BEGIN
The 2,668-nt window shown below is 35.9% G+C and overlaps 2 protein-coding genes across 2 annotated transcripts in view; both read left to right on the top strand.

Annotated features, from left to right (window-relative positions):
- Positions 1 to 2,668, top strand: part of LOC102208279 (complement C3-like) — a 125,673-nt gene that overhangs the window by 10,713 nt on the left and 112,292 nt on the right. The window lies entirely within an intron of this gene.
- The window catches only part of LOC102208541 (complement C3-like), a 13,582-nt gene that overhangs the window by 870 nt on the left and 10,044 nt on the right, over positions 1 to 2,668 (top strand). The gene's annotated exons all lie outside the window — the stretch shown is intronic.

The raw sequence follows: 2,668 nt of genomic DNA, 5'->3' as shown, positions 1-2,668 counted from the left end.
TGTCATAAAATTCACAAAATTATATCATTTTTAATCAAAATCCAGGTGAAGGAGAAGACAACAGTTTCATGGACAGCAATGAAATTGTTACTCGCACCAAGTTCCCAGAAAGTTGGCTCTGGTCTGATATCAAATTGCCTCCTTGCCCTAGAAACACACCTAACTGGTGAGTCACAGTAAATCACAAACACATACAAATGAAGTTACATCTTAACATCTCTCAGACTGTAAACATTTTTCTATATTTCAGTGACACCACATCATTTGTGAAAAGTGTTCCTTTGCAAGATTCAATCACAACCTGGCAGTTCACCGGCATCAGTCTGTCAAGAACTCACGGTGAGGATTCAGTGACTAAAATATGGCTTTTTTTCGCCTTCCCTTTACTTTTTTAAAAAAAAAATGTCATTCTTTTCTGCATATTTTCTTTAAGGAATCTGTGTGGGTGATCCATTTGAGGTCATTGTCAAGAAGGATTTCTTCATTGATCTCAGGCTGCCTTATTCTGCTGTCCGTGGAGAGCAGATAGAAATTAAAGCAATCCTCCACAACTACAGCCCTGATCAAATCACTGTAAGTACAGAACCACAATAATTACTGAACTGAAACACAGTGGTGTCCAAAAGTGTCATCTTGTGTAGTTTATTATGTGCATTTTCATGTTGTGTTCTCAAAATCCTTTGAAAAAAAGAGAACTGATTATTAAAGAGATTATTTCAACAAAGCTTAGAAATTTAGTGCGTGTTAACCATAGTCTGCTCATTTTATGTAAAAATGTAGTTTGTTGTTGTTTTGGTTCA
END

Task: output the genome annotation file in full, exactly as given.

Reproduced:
The 2,668-nt window shown below is 35.9% G+C and overlaps 2 protein-coding genes across 2 annotated transcripts in view; both read left to right on the top strand.

Annotated features, from left to right (window-relative positions):
- Positions 1 to 2,668, top strand: part of LOC102208279 (complement C3-like) — a 125,673-nt gene that overhangs the window by 10,713 nt on the left and 112,292 nt on the right. The window lies entirely within an intron of this gene.
- The window catches only part of LOC102208541 (complement C3-like), a 13,582-nt gene that overhangs the window by 870 nt on the left and 10,044 nt on the right, over positions 1 to 2,668 (top strand). The gene's annotated exons all lie outside the window — the stretch shown is intronic.

The raw sequence follows: 2,668 nt of genomic DNA, 5'->3' as shown, positions 1-2,668 counted from the left end.
TGTCATAAAATTCACAAAATTATATCATTTTTAATCAAAATCCAGGTGAAGGAGAAGACAACAGTTTCATGGACAGCAATGAAATTGTTACTCGCACCAAGTTCCCAGAAAGTTGGCTCTGGTCTGATATCAAATTGCCTCCTTGCCCTAGAAACACACCTAACTGGTGAGTCACAGTAAATCACAAACACATACAAATGAAGTTACATCTTAACATCTCTCAGACTGTAAACATTTTTCTATATTTCAGTGACACCACATCATTTGTGAAAAGTGTTCCTTTGCAAGATTCAATCACAACCTGGCAGTTCACCGGCATCAGTCTGTCAAGAACTCACGGTGAGGATTCAGTGACTAAAATATGGCTTTTTTTCGCCTTCCCTTTACTTTTTTAAAAAAAAAATGTCATTCTTTTCTGCATATTTTCTTTAAGGAATCTGTGTGGGTGATCCATTTGAGGTCATTGTCAAGAAGGATTTCTTCATTGATCTCAGGCTGCCTTATTCTGCTGTCCGTGGAGAGCAGATAGAAATTAAAGCAATCCTCCACAACTACAGCCCTGATCAAATCACTGTAAGTACAGAACCACAATAATTACTGAACTGAAACACAGTGGTGTCCAAAAGTGTCATCTTGTGTAGTTTATTATGTGCATTTTCATGTTGTGTTCTCAAAATCCTTTGAAAAAAAGAGAACTGATTATTAAAGAGATTATTTCAACAAAGCTTAGAAATTTAGTGCGTGTTAACCATAGTCTGCTCATTTTATGTAAAAATGTAGTTTGTTGTTGTTTTGGTTCA